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Was There A
Beginning To Time?



Yes, there was a beginning to time.  However, a cautionary note is in order.  Although our psychological sense of past, present, and future is strong, time may not be a fundamental physical entity at all.  Rather, it may simply express the numerical order of material changes.

For example, when a photon of light moves from position 1 to position 2,  photon position 1 doesn't exist before photon position 2 in time, only in numerical order.

In this sense, the universe is timeless even though we use the word "spacetime" to describe it.  It isn't 3-dimensional in space and 1-dimensional in time, but rather 4-dimensional in space.

Time plays an important role in comparing durations and describing physical systems but it may just describe how space itself is quantum-networked and entangled, rather than being something apart from space.




That being said, our real time began when our universe did, in an inconceivably hot, dense, tiny spot just after the "Big Bang".  It wasn't an explosion in the usual sense of the word but rather the sudden appearance of expanding space.  Since then, a duration of about 13.82 billion earth years has elapsed.

"Big bang" is a term coined somewhat mockingly by Fred Hoyle, a 20th century English astronomer, science fiction writer, and big bang denier.  In 1948, he argued against a beginning of time, proposing instead a "steady state" universe with infinite time.  He rejected both the Big Bang theory and the Book of Genesis as pseudoscience, suggesting a creator.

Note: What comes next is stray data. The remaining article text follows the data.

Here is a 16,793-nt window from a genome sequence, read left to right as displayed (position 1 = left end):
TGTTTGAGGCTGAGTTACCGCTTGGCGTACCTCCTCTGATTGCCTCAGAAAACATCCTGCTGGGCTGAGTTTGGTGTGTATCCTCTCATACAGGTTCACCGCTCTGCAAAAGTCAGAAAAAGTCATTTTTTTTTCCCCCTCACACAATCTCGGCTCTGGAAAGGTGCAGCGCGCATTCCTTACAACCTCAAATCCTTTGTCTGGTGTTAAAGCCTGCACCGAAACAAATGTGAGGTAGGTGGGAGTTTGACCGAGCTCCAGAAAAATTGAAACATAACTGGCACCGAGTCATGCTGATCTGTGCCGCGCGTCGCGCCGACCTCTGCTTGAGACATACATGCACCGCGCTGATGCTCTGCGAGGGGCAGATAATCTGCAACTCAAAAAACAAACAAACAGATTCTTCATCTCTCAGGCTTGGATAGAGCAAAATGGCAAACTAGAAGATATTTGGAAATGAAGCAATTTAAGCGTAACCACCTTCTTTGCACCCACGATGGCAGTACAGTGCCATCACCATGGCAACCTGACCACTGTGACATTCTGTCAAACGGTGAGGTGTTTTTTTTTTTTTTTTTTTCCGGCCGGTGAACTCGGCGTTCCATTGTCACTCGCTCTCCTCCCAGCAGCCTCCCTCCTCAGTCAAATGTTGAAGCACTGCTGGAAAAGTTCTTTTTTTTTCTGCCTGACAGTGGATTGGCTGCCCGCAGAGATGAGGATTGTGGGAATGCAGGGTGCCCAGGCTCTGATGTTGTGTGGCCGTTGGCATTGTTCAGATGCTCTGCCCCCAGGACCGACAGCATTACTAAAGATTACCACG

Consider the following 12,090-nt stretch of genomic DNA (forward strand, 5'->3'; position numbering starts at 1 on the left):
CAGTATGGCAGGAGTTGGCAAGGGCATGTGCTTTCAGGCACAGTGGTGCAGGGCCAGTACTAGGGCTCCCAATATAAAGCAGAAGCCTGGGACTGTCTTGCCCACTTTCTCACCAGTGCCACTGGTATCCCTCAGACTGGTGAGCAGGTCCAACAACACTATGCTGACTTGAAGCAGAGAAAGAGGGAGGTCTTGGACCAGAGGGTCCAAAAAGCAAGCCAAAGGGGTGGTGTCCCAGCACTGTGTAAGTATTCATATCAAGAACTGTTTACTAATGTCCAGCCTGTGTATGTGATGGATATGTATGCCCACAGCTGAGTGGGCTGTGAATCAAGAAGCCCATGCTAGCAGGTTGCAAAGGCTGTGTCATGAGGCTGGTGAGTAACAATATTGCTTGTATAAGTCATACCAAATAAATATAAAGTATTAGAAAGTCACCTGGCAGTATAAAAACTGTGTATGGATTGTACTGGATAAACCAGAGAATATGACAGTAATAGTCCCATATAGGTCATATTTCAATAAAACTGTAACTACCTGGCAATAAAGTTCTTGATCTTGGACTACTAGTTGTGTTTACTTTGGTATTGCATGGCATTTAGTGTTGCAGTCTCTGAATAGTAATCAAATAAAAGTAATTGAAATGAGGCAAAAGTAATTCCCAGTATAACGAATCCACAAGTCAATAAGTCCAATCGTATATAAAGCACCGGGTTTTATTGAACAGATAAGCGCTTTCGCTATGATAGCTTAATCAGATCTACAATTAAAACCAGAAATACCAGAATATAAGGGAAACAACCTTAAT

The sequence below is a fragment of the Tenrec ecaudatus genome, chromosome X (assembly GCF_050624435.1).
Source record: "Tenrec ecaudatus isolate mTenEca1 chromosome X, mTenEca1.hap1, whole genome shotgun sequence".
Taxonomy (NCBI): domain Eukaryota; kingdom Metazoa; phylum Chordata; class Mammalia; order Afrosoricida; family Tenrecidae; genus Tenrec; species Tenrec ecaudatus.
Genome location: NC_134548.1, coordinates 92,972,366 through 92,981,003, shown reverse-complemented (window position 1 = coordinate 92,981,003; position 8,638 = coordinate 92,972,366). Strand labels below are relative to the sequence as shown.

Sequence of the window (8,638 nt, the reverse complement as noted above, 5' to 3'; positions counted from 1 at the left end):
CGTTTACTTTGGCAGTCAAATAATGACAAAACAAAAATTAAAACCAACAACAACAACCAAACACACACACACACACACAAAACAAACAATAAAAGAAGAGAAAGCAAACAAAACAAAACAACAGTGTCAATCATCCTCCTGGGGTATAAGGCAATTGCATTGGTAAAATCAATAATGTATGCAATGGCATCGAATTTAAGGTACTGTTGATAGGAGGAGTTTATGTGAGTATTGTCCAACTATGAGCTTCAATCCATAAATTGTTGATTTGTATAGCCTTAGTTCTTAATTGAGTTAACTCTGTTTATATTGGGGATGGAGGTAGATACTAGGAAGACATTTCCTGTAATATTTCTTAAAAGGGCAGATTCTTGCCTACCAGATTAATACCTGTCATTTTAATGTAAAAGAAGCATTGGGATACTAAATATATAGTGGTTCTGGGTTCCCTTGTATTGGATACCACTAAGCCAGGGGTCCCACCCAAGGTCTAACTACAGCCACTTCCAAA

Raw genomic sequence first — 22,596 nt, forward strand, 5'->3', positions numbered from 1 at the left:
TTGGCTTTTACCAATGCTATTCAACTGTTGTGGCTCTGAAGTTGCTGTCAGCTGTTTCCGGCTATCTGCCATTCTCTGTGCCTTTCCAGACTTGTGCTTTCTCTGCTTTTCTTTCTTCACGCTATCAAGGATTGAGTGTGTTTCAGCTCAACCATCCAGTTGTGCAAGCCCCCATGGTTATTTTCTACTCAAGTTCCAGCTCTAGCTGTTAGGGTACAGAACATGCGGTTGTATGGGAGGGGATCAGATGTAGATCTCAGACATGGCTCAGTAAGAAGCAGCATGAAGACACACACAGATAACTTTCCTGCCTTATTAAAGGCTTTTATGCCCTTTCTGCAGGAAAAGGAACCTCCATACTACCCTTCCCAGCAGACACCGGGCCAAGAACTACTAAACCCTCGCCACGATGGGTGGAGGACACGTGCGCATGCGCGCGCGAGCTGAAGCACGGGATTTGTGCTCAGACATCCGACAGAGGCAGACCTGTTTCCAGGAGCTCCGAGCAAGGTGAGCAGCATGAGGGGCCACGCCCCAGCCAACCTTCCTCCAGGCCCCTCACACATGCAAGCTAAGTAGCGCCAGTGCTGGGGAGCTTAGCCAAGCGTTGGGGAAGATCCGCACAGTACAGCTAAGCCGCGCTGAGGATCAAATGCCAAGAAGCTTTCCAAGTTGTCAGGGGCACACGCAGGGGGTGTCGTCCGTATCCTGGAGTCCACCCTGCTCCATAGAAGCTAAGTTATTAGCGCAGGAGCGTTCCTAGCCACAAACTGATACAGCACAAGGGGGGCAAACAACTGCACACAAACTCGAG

But the challenge for Hoyle's theory was the observed expansion of our universe over time, hardly a steady state.  To explain the expansion, which was confirmed in 1927 by Edwin Hubble, Hoyle postulated mini bangs of creation in between the galaxies—bangs that would keep the outward flow of matter constant, like a steadily flowing river.

But Hoyle's job got more difficult in the early 1960s when radio sources were found to be more prevalent in the early (far away) universe than in more recent times.  In 1963, quasars, which only occur in the distant past, were discovered.

Then, in 1965, observation of the cosmic microwave background (CMB), a radiation with no discernable source, pretty much killed the steady state theory.  On the other hand, big bang theory predicted just such a background radiation.




When physicists try to extrapolate backwards in time from the earliest well-understood state of the universe (a miniscule fraction of a second after the big bang), they quickly hit a gravitational (i.e. curvature) "singularity" where classical laws break down.  Gravity, density and temperature become infinite and all spatial dimensions shrink to zero.

To the rescue comes imaginary time, which treats time as a dimension of space and successfully predicts quantum behavior.  The state of the universe in real time can be calculated from the state of the universe in imaginary time.

What's more, singularities like the big bang don't disrupt the continuity of imaginary time, and so a beginning to our spacetime need not violate the laws of physics.




Steven Hawking has shown that the big bang could've been an ordinary point on the 4-D surface of spacetime, like the North Pole is an ordinary point on the 2-D surface of Earth.

The sudden expansion of a singular point and the rapid inflation of the universe would borrow energy from the gravitational field to create matter.  In imaginary time, no physical laws would be violated and the gravitational debt wouldn't need repaying until the collapsed end of the universe.

In 1994, when a Big Bang renaming contest in Sky and Telescope magazine failed to pick a winner, Fred Hoyle said "Words are like harpoons...Once they go in, they are very hard to pull out."



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